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Mohenjo-Daro: Pottery of the Indus Valley period, Mohenjo-daro Museum

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CollectionsArthur Llewellyn Basham
Title: Mohenjo-Daro: Pottery of the Indus Valley period, Mohenjo-daro Museum
Author(s): Herbert E, Budek Films and mounted transparencys, Santa Barbara, California
Keywords: Indus Valley Pottery and Sculpture;ceramics;Mohenjo-Daro;mounted transparency set
Series/Report no.: Basham Collection
Description: Illustrated here are two types of pots not produced in great quantities, the purposes of which were also somewhat unique compared to the everyday wares, The example on the left shows evidence of polychromy, geometric designs in red and green on buff as opposed to the usual black designs on either red or white slip, Because this pot is small in contrast to the large food-storage variety in the previous slide, its use was probably not that of an everyday utensil, It might very well have stored food stuffs, but not in provisional quantity, On the right of our slide is a long cylindrical vase perforated at many places over the surface, It is covered all over with a white slip and bears no decoration whatsoever, The use of this special type of pot is debatable, but it seems likely that it was either filled with live coal to serve as a heater or was a religious vessel for sprinkling water through the multiple perforations as the Indians use today over a child in the expiatory ceremony to remove the misfortune of being born under an ill-omened star,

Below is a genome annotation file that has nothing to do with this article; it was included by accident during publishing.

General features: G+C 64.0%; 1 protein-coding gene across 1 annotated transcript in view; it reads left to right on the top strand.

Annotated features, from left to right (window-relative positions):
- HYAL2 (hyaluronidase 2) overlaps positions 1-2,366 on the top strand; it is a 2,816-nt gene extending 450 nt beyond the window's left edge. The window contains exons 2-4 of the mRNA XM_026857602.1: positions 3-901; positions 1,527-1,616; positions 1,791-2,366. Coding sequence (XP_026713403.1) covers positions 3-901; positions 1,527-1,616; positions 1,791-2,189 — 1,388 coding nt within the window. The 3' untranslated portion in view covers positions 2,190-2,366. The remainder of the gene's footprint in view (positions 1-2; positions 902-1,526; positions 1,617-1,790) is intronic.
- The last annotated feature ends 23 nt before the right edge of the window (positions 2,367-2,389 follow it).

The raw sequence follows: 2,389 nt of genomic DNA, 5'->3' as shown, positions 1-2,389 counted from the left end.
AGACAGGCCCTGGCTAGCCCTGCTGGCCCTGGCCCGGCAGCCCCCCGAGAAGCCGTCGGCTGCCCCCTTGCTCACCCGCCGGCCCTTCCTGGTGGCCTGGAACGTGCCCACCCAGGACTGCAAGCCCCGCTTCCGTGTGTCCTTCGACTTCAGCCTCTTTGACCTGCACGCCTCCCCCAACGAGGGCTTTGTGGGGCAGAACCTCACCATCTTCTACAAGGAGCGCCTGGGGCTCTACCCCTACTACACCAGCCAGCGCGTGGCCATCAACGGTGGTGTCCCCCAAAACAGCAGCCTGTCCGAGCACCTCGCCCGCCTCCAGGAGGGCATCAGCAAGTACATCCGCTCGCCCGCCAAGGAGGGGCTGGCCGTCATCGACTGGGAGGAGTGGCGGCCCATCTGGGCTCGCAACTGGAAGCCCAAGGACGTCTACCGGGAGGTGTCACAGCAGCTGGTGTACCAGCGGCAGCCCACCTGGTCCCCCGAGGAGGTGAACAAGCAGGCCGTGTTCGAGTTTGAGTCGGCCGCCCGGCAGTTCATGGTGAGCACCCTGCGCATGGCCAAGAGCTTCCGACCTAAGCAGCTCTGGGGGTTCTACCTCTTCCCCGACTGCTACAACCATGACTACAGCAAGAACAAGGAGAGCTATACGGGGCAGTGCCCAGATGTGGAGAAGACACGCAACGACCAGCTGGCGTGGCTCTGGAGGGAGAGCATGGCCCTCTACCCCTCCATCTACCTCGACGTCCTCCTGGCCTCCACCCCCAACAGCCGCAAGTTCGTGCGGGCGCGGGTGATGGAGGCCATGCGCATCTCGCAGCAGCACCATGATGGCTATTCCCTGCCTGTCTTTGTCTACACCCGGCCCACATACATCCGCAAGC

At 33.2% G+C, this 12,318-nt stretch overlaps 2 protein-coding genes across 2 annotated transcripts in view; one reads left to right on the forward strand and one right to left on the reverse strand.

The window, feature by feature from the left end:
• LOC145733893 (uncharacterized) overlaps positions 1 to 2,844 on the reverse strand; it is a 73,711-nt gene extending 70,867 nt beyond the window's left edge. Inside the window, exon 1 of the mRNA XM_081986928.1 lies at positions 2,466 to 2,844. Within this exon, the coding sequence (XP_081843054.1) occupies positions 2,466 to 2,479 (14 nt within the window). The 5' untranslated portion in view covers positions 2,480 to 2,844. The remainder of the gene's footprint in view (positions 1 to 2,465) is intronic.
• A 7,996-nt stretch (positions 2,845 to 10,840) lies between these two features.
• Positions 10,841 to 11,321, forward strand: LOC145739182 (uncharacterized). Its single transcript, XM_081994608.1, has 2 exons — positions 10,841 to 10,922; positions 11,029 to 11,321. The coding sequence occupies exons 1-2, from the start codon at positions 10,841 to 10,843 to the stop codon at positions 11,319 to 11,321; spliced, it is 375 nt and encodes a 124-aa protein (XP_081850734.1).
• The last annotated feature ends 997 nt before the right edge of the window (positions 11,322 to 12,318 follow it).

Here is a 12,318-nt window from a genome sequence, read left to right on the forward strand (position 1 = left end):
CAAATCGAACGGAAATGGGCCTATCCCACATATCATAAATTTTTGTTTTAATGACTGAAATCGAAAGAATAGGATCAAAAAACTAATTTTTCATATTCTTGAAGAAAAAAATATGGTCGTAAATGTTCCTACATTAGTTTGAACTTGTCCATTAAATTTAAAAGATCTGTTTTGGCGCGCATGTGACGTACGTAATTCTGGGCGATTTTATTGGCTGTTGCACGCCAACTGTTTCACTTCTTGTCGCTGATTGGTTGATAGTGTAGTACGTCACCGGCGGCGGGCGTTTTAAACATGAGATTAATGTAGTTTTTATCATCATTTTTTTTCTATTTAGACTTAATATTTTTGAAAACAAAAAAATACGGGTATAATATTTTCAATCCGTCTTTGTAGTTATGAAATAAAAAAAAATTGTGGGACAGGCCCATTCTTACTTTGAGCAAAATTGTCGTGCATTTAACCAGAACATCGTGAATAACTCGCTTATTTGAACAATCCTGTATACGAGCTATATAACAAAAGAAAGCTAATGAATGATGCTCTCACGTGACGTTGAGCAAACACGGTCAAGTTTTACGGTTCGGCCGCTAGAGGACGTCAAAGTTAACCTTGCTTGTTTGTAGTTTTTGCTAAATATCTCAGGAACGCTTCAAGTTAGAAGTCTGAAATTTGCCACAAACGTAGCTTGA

Other Identifiers: ANUA 682-93


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